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Women’s Health Research: Progress, Pitfalls, and Promise FIGURE 2-3 Prevalence of obesity, defined as a body-mass index (weight [kg]/height [m2]) ≥ 30, in the United States. Prevalence estimates are age-adjusted to the 2000 US standard population. Age-adjusted percentage of adults 20 years old or older who were obese during 2003–2006 varied by race or ethnicity in women and ranged from 53.3% of non-Hispanic black women to 41.8% of Mexican American women and 31.6% of non-Hispanic white women. Obesity levels were more similar among Mexican American men (28.8%), non-Hispanic black men (35.0%), and non-Hispanic white men (32.0%). None of the groups had met the Healthy People 2010 target of 15% (objective 19-02). Non-Hispanic black and non-Hispanic white include persons who reported only one race and exclude persons of Hispanic ethnicity. Persons of Mexican American ethnicity might be of any race. ¶95% confidence interval. SOURCE: CDC (2009a). activities, less often than their male counterparts, and there is a substantial decrease in activity in girls during adolescence (Kimm et al., 2002; Sallis et al., 2000; Trost et al., 2002).8 There is some evidence that girls become less active during adolescence because of shifting self-perceptions associated with pubertal development, heightened awareness of peers, and changes in self-esteem (Kimm et al., 2001; Murdey et al., 2004). Findings depend on the type of physical activity assessed. For instance, although older women engage in fewer sports and less planned exercise than men, 8 In a 10-year longitudinal study of youth assessed at ages 9–19 years, rates of habitual physical activity among girls (including sports and leisure activities) declined by 83% from year 1 (ages 9–10 years) to year 10 (18–19 years) (Kimm et al., 2002).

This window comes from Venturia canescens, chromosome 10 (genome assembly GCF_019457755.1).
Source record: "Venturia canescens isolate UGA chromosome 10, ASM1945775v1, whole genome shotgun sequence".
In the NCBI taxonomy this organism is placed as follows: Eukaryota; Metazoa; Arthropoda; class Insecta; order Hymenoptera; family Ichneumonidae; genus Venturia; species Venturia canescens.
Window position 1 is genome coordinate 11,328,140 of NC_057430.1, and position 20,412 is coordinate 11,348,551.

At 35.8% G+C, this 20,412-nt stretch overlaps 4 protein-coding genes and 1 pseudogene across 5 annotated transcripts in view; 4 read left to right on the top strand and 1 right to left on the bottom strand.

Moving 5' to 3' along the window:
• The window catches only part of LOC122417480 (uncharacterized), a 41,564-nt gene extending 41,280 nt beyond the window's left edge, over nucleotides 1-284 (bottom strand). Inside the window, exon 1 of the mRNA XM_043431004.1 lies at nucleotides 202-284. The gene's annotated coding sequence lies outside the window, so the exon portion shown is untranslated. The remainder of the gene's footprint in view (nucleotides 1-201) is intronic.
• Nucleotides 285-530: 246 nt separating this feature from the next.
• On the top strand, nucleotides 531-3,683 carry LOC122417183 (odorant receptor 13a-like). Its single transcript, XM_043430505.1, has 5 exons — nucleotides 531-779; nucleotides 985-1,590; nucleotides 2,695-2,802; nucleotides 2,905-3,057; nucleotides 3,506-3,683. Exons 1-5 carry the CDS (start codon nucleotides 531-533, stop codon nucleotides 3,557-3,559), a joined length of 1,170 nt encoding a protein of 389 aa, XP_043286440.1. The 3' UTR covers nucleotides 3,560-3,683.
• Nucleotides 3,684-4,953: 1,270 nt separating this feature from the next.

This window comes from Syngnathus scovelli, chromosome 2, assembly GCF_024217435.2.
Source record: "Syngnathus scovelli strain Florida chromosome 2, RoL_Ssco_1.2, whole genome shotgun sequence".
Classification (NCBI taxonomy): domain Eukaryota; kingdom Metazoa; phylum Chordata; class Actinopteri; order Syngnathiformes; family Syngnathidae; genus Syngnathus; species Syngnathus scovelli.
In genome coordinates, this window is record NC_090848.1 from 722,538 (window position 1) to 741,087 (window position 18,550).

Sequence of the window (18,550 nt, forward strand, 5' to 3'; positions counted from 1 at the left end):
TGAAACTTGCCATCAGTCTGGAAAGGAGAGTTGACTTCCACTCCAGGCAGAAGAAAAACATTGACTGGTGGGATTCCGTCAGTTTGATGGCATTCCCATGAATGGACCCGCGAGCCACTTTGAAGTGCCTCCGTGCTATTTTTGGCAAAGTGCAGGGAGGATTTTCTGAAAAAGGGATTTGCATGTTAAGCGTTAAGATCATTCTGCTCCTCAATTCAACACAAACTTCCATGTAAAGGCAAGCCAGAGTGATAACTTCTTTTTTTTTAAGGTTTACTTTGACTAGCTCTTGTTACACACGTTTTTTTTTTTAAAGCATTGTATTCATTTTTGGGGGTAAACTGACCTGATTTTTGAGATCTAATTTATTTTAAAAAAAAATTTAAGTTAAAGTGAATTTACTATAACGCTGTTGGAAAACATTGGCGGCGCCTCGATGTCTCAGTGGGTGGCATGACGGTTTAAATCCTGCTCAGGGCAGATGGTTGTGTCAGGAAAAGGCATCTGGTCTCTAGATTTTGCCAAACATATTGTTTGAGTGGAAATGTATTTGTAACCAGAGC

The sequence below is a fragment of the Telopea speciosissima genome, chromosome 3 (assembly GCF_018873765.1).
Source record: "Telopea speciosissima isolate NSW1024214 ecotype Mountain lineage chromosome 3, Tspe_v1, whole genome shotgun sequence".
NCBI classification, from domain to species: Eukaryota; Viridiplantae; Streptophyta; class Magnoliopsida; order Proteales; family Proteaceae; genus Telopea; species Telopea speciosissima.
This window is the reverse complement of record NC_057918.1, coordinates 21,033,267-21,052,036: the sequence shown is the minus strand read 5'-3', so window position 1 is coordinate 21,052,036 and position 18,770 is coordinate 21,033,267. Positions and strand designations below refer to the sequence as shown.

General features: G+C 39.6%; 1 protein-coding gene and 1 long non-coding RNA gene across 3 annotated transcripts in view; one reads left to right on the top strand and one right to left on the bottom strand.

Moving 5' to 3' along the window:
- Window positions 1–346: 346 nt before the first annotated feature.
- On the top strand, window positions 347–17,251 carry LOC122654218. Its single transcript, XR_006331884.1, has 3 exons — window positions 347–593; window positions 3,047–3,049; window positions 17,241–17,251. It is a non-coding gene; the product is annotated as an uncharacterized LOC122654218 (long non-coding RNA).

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Women’s Health Research: Progress, Pitfalls, and Promise reported activity levels may increase when household and caregiving activities are considered (Sternfeld et al., 2000). White women and those with more education and income, who generally have more resources and flexibility, are more likely to engage in leisure activities, whereas other groups of women are more likely to be classified as physically active when occupational activity, household activity, and walking for transportation are considered as physical activities (Brownson et al., 2000; Eyler et al., 2002; Sternfeld et al., 1999; Young and Cochrane, 2004). Childbearing and motherhood, especially the early years of raising children, have been identified as common barriers to regular physical activity in women 25–35 years old (Cramp and Brawley, 2006). Whereas in the past it was recommended that pregnant women limit strenuous exercise or stop altogether (ACOG, 1985), today, moderate exercise has been established as safe for healthy women and has been shown to reduce gestational diabetes and pre-eclampsia and to help in preventing excess maternal weight gain (Clapp and Little, 1995; Dempsey et al., 2004a; Saftlas et al., 2004; Sorensen et al., 2003). Because of a lack of dissemination of that evidence, however, some women may remain uncertain about the safety of exercise during pregnancy (Mudd et al., 2009). Indeed, evidence from both retrospective and prospective studies shows that intensity and duration of leisure-time physical activity are lower during pregnancy than before it and lower in the third trimester than in the first (Poudevigne and O’Connor, 2006). There appear to be smaller decreases in household and caregiving activities during pregnancy (Mottola and Campbell, 2003; Schmidt et al., 2006; Taber-Chasan et al., 2007). One of the strongest determinants of whether a woman will be active during pregnancy is her level of activity during the year before pregnancy; inactivity during pregnancy is more common among multiparous women, especially those who are economically disadvantaged or who have less education (Ning et al., 2003; Poudevigne and O’Connor, 2006). In recent years, there has been wide use of ecologic models that emphasize social and environmental influences on physical activity in addition to individual-level influences (Biddle and Mutrie, 2008; King et al., 2002; Spence and Lee, 2003). Evidence from mostly cross-sectional studies shows that attributes of the neighborhood environment—such as availability of recreational facilities and parks, low crime rates, seeing others exercise, less traffic, sidewalks, and street lighting—are associated with more physical activity (Duncan et al., 2005; Humpel et al., 2004; Owen et al., 2004). A recent dissertation on the effect of elementary school policies on physical activity and obesity in children found that the presence of a gymnasium in a school is associated with more time in physical education class and that children from disadvantaged backgrounds are less likely to have a gymnasium, but it did not find a significant correlation between presence of a school gymnasium and rates of being overweight or obese (Fernandes, 2010). Having the recommended time for recess and physical education was associated with a decrease in BMI for boys, but not for girls (Fernandes, 2010).